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You are on top of all your debt repayments, you do not hold a huge balance on your charge card, and you always pay your costs on time – your credit rating is gold, right?

What about the time you went in to see a doctor for that sinus infection? Or that ticket you got from the meter maid when you parked in a limited zone? How about that cellular phone line you closed a couple of years ago?

You probably understand exactly how on-time payments, a good debt-to-credit ratio, and appropriate debt management can positively enhance your credit. But there are also a few uncommon, unexpected things that can affect and even damage your credit score:

  • Your unpaid parking ticket. An overdue parking ticket is much like any other bill. If you don’t pay it, you’ll likely receive a warning and be charged late fees until it’s paid. If you remain to disregard your bill, it’ll likely be turned over to a debt collection agency – and a costs listed as an unpaid collection can have a nasty impact on your credit rating. If you got a collection notice in the mail or you discovered an unpaid costs under the “derogatory marks” on your credit report, attempt to settle that expense as rapidly as possible. If you think it was an error or you already paid that bill, you might wish to considering contacting the collectors to contest the mark.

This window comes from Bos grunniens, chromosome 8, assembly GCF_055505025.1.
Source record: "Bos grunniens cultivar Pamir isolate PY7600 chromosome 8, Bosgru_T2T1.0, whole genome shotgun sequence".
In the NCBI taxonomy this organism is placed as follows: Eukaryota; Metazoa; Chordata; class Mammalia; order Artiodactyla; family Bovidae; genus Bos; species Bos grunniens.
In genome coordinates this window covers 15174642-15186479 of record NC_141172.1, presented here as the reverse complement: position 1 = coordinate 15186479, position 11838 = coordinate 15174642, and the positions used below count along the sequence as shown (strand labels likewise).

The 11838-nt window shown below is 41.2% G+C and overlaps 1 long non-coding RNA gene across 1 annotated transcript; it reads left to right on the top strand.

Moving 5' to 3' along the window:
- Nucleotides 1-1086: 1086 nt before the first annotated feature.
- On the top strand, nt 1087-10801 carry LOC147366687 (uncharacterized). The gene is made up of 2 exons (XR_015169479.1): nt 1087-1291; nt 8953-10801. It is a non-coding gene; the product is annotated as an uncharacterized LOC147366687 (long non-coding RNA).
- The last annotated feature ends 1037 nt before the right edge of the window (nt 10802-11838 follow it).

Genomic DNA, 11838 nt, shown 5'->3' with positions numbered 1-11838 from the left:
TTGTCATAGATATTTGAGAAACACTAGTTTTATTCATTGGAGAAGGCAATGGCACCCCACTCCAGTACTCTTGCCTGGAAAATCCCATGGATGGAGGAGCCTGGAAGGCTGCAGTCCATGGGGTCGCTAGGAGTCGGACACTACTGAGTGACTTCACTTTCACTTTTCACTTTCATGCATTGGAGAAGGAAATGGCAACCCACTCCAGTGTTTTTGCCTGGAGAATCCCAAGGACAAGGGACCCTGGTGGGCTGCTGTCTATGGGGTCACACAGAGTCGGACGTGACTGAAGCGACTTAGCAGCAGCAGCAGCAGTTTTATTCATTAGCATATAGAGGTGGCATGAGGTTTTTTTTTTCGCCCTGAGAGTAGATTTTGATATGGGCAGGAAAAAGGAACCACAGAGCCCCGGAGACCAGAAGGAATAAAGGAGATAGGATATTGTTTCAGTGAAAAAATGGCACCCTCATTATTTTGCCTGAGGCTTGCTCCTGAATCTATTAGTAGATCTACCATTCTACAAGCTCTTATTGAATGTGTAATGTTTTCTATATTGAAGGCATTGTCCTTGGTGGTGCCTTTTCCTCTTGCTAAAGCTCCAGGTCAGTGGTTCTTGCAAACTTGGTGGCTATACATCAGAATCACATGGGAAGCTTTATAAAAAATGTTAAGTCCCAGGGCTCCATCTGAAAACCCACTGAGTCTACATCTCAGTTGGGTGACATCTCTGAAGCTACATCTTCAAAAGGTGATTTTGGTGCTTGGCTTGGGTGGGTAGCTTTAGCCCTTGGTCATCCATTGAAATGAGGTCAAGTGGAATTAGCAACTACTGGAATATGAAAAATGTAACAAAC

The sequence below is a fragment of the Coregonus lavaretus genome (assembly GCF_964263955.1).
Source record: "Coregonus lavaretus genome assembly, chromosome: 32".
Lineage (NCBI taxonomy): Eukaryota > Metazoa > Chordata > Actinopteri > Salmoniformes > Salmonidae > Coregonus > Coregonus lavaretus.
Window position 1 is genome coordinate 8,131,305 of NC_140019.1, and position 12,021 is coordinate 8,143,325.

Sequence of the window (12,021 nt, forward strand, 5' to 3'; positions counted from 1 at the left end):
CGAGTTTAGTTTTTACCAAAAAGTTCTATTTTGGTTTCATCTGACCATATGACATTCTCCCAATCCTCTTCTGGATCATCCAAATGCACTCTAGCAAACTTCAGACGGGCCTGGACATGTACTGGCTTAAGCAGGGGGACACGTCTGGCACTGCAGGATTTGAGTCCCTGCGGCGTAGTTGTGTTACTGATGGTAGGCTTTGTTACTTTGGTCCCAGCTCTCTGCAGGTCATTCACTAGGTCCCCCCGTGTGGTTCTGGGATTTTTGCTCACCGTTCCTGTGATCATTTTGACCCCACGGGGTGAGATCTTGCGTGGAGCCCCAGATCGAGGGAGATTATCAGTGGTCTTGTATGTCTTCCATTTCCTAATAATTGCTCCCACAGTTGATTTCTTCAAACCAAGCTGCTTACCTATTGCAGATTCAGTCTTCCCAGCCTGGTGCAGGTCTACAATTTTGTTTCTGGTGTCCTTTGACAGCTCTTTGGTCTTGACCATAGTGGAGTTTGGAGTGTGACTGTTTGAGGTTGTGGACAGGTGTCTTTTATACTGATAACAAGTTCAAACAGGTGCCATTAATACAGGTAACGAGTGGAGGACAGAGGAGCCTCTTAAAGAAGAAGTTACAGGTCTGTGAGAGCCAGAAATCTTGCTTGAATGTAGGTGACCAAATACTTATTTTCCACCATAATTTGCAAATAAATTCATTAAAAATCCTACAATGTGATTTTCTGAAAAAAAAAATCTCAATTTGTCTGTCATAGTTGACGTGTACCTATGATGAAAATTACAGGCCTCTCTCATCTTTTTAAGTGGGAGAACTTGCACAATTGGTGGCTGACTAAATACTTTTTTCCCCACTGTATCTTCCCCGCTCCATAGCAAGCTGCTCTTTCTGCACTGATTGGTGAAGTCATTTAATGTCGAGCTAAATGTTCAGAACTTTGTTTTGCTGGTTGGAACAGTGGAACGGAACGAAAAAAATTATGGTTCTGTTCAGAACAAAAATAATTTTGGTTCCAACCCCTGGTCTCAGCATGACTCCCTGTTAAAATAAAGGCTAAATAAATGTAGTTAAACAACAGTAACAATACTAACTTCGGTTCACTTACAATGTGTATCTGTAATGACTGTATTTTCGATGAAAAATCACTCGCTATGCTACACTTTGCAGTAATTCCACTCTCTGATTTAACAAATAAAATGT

• That medical bill you forgot about. It’s often simple to forget that insurance coverage does not cover everything. A trip to the doctor or dental professional (or a more pricey journey to the emergency room) might mean you owe some cash, your wellness or dental insurance policy couldn’t have actually covered the entire expense of your treatment. If you received a letter or expense in the mail from a physician, do not just assume it was scrap. Be sure to open up any statements from your clinical service providers so you know any impressive balance. If you are not sure if you owe them money, call your physician or dentist. It’s better to be safe than sorry, just like an unsettled parking ticket, an overdue clinical expense could be sent out to collections and harm your credit score.
  • Your ‘closed’ mobile phone account. Whether it’s a cellular phone or a charge card account with an outstanding balance, if you are closing any type of account, be sure to make sure it really ends up closed. A mobile phone company or various other company can easily assert to have actually closed your account then forget to dot all their i’s and cross their t’s. Given that even cell phone carriers are prone to errors, it’s very important to guarantee that they do their job which your account is entirely closed after a couple of months. The company can be charging you for an account that’s still open in your name without you recognizing it. And if you are being billed without knowing it, you are probably not paying your costs either – and any outstanding costs can wind up at a debt collection agency.